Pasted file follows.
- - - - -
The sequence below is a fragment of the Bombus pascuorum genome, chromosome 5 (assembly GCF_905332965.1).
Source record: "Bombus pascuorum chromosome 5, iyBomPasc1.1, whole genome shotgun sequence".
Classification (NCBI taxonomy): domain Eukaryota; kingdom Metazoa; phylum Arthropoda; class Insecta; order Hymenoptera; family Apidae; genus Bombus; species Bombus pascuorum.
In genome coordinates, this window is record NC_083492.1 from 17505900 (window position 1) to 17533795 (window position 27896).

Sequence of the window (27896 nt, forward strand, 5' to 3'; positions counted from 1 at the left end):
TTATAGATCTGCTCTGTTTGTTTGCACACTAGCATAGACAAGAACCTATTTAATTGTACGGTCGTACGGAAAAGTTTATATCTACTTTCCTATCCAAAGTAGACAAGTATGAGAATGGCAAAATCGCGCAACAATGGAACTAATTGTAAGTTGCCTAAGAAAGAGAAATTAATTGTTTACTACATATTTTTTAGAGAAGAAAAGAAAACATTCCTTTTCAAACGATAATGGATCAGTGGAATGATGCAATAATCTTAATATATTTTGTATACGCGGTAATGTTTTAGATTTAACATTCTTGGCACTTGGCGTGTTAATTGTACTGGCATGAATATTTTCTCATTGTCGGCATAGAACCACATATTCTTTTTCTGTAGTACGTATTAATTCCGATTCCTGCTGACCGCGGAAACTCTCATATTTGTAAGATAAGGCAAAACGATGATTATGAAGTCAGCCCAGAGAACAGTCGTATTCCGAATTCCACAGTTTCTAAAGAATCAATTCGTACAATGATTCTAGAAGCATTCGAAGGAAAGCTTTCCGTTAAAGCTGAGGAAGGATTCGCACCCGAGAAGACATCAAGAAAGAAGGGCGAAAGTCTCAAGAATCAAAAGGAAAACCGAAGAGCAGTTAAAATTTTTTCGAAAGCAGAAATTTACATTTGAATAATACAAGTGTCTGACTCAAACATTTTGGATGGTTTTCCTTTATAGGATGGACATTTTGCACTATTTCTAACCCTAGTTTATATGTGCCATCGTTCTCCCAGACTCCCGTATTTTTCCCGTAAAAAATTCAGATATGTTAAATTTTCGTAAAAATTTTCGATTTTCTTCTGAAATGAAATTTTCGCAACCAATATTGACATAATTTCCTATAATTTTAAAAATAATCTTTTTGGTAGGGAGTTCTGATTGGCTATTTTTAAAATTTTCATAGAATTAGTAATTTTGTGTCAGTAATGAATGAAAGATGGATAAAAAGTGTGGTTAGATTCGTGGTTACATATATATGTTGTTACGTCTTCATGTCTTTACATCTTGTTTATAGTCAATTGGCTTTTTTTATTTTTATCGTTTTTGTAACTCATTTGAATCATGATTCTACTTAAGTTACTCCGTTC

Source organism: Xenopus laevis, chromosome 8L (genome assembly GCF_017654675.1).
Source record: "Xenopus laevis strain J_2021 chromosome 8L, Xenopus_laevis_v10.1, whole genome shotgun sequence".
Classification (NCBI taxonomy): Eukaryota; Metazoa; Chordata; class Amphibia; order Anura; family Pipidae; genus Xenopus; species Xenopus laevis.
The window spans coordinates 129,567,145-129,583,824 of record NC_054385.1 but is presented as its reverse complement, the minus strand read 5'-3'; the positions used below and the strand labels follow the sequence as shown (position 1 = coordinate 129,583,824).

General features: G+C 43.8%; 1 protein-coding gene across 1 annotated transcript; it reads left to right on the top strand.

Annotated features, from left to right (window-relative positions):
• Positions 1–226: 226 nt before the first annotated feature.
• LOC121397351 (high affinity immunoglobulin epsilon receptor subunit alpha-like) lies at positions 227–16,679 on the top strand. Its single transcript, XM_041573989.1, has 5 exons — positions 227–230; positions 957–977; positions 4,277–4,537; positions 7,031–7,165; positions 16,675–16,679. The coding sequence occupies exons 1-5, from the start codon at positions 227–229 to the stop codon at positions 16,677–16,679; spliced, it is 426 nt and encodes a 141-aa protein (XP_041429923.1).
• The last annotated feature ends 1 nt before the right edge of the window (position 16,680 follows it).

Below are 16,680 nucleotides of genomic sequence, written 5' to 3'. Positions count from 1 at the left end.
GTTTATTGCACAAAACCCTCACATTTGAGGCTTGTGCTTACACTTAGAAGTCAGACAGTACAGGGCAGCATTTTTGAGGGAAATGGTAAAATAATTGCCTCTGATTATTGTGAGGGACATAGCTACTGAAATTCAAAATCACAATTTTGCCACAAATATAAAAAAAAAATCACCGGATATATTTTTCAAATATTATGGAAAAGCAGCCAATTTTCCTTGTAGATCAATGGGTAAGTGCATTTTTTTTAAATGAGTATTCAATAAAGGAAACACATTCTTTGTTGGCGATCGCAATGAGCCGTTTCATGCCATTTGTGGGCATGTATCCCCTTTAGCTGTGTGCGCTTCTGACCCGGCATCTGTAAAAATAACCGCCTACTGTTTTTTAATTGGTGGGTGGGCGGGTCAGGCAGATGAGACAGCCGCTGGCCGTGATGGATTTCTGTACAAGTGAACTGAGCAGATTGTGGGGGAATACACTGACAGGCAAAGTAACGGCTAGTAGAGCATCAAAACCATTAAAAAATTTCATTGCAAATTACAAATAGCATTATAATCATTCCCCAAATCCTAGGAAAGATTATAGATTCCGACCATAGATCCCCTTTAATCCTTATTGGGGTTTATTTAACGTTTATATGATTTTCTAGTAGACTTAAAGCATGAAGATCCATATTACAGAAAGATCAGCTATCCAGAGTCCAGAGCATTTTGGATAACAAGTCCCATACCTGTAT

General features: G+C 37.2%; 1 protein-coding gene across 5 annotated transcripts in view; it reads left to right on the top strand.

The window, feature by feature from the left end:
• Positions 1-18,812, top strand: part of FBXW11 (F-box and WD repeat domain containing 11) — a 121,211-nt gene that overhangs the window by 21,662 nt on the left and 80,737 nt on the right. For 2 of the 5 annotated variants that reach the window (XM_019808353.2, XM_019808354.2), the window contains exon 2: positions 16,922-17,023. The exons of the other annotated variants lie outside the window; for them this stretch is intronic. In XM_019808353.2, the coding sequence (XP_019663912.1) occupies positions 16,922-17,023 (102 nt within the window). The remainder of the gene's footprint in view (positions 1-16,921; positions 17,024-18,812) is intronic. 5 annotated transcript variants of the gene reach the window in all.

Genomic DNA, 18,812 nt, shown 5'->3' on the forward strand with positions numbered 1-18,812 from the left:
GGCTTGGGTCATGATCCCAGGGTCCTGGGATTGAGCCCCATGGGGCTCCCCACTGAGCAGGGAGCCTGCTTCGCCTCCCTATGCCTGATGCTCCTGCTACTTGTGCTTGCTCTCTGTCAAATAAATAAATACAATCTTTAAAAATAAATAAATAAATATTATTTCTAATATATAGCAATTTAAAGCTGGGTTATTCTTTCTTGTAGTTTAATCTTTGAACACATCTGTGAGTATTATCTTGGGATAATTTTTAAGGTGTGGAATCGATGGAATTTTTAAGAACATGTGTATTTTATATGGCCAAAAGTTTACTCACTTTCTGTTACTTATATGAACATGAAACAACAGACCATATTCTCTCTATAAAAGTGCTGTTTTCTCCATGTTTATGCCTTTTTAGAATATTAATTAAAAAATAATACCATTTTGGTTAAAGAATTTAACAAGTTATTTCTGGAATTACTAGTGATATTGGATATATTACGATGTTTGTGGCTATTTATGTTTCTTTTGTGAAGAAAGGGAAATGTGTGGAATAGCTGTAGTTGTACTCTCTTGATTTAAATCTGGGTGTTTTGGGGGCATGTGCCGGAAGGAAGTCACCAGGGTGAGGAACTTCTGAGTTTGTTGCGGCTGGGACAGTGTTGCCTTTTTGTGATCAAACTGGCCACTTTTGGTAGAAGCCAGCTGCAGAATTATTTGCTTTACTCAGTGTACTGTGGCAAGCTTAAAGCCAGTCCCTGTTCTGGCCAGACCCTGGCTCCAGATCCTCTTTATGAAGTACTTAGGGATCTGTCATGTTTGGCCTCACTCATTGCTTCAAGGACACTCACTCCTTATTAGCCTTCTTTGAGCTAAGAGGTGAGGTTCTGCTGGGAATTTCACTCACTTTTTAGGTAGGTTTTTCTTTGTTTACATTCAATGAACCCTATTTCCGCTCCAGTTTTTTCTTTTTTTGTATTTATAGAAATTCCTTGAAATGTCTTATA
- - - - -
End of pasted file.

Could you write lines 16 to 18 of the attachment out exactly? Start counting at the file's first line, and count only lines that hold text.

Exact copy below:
Below are 16,680 nucleotides of genomic sequence, written 5' to 3'. Positions count from 1 at the left end.
GTTTATTGCACAAAACCCTCACATTTGAGGCTTGTGCTTACACTTAGAAGTCAGACAGTACAGGGCAGCATTTTTGAGGGAAATGGTAAAATAATTGCCTCTGATTATTGTGAGGGACATAGCTACTGAAATTCAAAATCACAATTTTGCCACAAATATAAAAAAAAAATCACCGGATATATTTTTCAAATATTATGGAAAAGCAGCCAATTTTCCTTGTAGATCAATGGGTAAGTGCATTTTTTTTAAATGAGTATTCAATAAAGGAAACACATTCTTTGTTGGCGATCGCAATGAGCCGTTTCATGCCATTTGTGGGCATGTATCCCCTTTAGCTGTGTGCGCTTCTGACCCGGCATCTGTAAAAATAACCGCCTACTGTTTTTTAATTGGTGGGTGGGCGGGTCAGGCAGATGAGACAGCCGCTGGCCGTGATGGATTTCTGTACAAGTGAACTGAGCAGATTGTGGGGGAATACACTGACAGGCAAAGTAACGGCTAGTAGAGCATCAAAACCATTAAAAAATTTCATTGCAAATTACAAATAGCATTATAATCATTCCCCAAATCCTAGGAAAGATTATAGATTCCGACCATAGATCCCCTTTAATCCTTATTGGGGTTTATTTAACGTTTATATGATTTTCTAGTAGACTTAAAGCATGAAGATCCATATTACAGAAAGATCAGCTATCCAGAGTCCAGAGCATTTTGGATAACAAGTCCCATACCTGTAT

General features: G+C 37.2%; 1 protein-coding gene across 5 annotated transcripts in view; it reads left to right on the top strand.